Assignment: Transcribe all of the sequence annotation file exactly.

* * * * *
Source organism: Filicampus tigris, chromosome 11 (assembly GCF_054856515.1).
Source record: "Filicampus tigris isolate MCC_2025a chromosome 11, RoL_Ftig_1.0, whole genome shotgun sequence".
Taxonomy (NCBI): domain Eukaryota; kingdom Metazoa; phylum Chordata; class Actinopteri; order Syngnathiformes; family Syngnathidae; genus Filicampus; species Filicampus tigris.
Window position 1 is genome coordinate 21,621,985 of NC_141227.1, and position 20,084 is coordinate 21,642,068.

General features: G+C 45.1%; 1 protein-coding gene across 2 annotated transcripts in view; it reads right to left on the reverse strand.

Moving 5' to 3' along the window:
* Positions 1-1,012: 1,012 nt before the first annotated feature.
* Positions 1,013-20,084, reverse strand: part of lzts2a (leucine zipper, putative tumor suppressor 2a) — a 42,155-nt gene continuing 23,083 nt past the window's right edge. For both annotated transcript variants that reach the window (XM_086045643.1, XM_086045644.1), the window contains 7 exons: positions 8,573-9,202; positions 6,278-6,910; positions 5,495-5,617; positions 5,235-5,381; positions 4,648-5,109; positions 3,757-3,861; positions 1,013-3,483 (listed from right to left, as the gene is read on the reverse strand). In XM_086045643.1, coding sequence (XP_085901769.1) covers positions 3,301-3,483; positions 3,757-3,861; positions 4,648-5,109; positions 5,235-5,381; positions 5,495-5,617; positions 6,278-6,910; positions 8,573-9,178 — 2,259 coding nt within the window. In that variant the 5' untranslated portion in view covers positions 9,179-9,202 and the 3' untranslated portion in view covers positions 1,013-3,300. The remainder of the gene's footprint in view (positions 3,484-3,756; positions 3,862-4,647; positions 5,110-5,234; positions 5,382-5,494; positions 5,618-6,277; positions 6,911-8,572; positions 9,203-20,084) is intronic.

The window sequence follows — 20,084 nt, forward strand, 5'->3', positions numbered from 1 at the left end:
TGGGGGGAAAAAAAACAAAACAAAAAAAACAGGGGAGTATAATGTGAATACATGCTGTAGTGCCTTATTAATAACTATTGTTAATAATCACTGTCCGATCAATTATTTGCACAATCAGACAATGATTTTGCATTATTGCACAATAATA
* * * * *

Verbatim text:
Source organism: Filicampus tigris, chromosome 11 (assembly GCF_054856515.1).
Source record: "Filicampus tigris isolate MCC_2025a chromosome 11, RoL_Ftig_1.0, whole genome shotgun sequence".
Taxonomy (NCBI): domain Eukaryota; kingdom Metazoa; phylum Chordata; class Actinopteri; order Syngnathiformes; family Syngnathidae; genus Filicampus; species Filicampus tigris.
Window position 1 is genome coordinate 21,621,985 of NC_141227.1, and position 20,084 is coordinate 21,642,068.

General features: G+C 45.1%; 1 protein-coding gene across 2 annotated transcripts in view; it reads right to left on the reverse strand.

Moving 5' to 3' along the window:
* Positions 1-1,012: 1,012 nt before the first annotated feature.
* Positions 1,013-20,084, reverse strand: part of lzts2a (leucine zipper, putative tumor suppressor 2a) — a 42,155-nt gene continuing 23,083 nt past the window's right edge. For both annotated transcript variants that reach the window (XM_086045643.1, XM_086045644.1), the window contains 7 exons: positions 8,573-9,202; positions 6,278-6,910; positions 5,495-5,617; positions 5,235-5,381; positions 4,648-5,109; positions 3,757-3,861; positions 1,013-3,483 (listed from right to left, as the gene is read on the reverse strand). In XM_086045643.1, coding sequence (XP_085901769.1) covers positions 3,301-3,483; positions 3,757-3,861; positions 4,648-5,109; positions 5,235-5,381; positions 5,495-5,617; positions 6,278-6,910; positions 8,573-9,178 — 2,259 coding nt within the window. In that variant the 5' untranslated portion in view covers positions 9,179-9,202 and the 3' untranslated portion in view covers positions 1,013-3,300. The remainder of the gene's footprint in view (positions 3,484-3,756; positions 3,862-4,647; positions 5,110-5,234; positions 5,382-5,494; positions 5,618-6,277; positions 6,911-8,572; positions 9,203-20,084) is intronic.

The window sequence follows — 20,084 nt, forward strand, 5'->3', positions numbered from 1 at the left end:
TGGGGGGAAAAAAAACAAAACAAAAAAAACAGGGGAGTATAATGTGAATACATGCTGTAGTGCCTTATTAATAACTATTGTTAATAATCACTGTCCGATCAATTATTTGCACAATCAGACAATGATTTTGCATTATTGCACAATAATA